Two days after a series of errors allowed a convicted murderer to walk out of a Chicago jail, police recaptured the man at an Illinois home where he was watching TV.
Steven L. Robbins, 44, put up no resistance Friday as police burst into a home in Kankakee, 60 miles south of Chicago, said Cook County Sheriff's Office spokesman Frank Bilecki.
He was in the living room or kitchen area watching TV, taken by total surprise, Bilecki said, adding that it appears the homeowner might know an acquaintance of Robbins.
The prisoner, was serving a 60-year sentence in Indiana for murder.
As a police standoff with an Alabama man accused of holding a 5-year-old boy hostage in an underground bunker entered its fifth day, authorities were saying little except that their talks with the 65-year-old loner were continuing through a ventilation pipe.
Negotiators were still trying Saturday to persuade Jimmy Lee Dykes to surrender. Police have said they believe the Vietnam-era veteran fatally shot a school bus driver Tuesday, and then abducted the boy from the bus and disappeared into the bunker.
Egypt's Interior Minister vowed Saturday to investigate the beating of a naked man by riot police.
The beating was broadcast live on TV Friday as protests raged outside the presidential palace. Video showed police trying to bundle the man into a police van after beating him.
Interior Minister Mohammed Ibrahim said initial results from the public prosecutor's investigation show Hamada Saber, 48, was undressed by rioters during skirmishes between police and protesters. He was then hit in the foot by a bird shot, the interior minister said, but didn't say if it was from police firing into the crowds.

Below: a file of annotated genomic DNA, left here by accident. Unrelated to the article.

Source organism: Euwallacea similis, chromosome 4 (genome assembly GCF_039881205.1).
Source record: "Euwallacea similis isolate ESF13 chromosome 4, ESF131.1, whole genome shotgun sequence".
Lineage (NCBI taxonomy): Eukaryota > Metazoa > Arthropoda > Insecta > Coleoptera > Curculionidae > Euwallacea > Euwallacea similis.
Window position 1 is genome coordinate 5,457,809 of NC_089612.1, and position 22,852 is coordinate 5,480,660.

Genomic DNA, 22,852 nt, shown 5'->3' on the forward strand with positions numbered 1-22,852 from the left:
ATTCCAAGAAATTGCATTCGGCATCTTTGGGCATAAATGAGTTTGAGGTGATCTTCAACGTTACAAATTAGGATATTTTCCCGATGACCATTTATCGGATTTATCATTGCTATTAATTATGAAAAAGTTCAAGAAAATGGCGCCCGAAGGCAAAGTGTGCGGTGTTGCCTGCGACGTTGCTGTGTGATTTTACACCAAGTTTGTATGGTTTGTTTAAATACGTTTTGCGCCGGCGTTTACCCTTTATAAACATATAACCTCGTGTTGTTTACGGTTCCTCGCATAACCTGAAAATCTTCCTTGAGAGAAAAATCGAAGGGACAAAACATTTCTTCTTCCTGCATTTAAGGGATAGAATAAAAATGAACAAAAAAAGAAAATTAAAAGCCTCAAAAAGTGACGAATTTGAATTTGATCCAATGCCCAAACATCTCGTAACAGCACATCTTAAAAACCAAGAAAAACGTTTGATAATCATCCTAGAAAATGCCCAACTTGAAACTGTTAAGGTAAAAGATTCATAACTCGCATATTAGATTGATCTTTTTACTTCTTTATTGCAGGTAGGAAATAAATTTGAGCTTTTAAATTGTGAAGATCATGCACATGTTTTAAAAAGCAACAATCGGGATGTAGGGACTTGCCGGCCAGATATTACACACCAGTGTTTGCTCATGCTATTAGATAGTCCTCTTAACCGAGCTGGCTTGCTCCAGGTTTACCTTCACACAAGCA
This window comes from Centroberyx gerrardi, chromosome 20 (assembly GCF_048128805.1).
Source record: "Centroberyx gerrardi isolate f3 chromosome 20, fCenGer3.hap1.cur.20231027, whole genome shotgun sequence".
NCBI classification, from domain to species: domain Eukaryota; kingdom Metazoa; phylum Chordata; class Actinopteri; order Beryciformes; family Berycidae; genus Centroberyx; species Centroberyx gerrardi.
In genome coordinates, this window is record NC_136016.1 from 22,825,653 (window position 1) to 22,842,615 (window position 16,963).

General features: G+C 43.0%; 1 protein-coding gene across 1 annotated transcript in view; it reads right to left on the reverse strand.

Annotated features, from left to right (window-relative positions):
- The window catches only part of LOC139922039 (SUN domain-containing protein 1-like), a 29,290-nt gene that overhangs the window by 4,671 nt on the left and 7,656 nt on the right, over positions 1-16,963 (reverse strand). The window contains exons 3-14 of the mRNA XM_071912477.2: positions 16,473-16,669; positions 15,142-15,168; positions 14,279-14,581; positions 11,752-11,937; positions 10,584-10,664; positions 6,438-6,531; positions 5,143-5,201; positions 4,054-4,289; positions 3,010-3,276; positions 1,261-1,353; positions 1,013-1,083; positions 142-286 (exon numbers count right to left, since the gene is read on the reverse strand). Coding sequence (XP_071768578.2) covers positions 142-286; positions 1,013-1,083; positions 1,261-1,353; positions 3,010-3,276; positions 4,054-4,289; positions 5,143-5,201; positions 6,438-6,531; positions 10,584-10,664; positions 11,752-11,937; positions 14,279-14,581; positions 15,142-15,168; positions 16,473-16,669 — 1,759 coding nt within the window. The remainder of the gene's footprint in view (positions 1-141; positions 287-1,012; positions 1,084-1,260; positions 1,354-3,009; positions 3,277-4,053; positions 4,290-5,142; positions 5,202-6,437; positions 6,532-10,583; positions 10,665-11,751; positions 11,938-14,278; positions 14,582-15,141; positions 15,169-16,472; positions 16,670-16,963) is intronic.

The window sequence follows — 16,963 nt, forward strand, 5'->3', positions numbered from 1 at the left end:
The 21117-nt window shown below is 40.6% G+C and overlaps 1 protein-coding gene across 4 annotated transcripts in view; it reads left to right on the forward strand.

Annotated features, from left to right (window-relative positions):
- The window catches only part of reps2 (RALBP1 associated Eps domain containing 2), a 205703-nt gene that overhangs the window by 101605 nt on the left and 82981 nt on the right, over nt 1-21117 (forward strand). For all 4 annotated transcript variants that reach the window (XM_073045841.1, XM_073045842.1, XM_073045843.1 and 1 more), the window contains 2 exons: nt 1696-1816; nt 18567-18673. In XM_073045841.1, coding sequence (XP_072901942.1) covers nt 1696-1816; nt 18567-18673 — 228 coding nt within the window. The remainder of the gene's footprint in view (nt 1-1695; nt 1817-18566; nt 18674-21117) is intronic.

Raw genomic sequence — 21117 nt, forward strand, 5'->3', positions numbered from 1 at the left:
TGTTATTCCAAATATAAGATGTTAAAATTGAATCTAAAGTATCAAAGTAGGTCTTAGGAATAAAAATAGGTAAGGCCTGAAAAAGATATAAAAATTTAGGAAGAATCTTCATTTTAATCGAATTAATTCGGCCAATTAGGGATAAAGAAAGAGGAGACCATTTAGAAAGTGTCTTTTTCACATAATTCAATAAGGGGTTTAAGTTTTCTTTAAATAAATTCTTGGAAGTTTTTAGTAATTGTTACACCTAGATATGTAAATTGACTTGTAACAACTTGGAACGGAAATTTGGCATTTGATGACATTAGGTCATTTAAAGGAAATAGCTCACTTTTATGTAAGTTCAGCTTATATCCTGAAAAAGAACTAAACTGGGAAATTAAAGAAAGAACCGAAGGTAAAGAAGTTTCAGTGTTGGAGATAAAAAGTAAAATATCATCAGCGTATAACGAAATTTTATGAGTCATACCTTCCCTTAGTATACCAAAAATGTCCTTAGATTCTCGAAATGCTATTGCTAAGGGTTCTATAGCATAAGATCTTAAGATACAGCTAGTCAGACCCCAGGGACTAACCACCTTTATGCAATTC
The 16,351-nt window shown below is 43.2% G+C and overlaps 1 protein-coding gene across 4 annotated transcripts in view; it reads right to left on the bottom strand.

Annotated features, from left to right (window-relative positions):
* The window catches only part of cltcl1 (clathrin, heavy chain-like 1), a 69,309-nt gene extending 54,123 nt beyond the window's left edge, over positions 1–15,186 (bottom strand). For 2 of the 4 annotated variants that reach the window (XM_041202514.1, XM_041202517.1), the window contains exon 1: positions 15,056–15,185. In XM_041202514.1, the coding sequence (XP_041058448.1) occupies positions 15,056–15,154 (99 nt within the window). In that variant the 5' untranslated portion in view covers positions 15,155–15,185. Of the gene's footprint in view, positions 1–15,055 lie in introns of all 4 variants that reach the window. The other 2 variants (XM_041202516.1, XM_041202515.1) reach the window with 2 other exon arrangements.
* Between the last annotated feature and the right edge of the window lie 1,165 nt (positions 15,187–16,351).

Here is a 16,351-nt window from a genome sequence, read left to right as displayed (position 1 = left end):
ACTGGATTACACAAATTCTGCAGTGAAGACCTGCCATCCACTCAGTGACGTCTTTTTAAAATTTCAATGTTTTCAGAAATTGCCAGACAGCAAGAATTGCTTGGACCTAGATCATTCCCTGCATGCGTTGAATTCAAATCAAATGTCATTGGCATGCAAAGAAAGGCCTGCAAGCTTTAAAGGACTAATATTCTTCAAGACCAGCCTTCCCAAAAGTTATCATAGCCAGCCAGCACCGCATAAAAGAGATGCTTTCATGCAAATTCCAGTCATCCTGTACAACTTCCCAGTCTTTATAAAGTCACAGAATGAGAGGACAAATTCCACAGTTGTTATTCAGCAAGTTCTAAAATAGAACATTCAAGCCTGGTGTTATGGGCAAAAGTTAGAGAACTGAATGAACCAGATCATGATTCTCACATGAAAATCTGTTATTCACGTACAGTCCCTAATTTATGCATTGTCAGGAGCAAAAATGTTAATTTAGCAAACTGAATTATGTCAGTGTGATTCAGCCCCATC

The central security forces then found him lying on the ground and tried to put him in an armored vehicle, though the way in which they did that was excessive, said Ibrahim.
In the footage from Friday, at least seven black-clad riot police beat Saber with sticks before dragging him along the muddy pavement and tossing him into a police van.
Syrian rebels captured a strategic neighborhood near Aleppo's international airport on Saturday, putting opposition fighters in control of a key road that the regime has used to ferry supplies and reinforcements to soldiers fighting in the city, activists said.
Troops loyal to President Bashar Assad and rebels have been locked in a deadly stalemate in Aleppo, Syria's largest urban center and main commercial hub, since last summer. Now the rebels hold large parts of the city and its outskirts, including several army bases, but have been unable to overcome the regime's superior firepower.
The capturing of the Sheik Said neighborhood, southeast of Aleppo, is a significant blow to regime forces.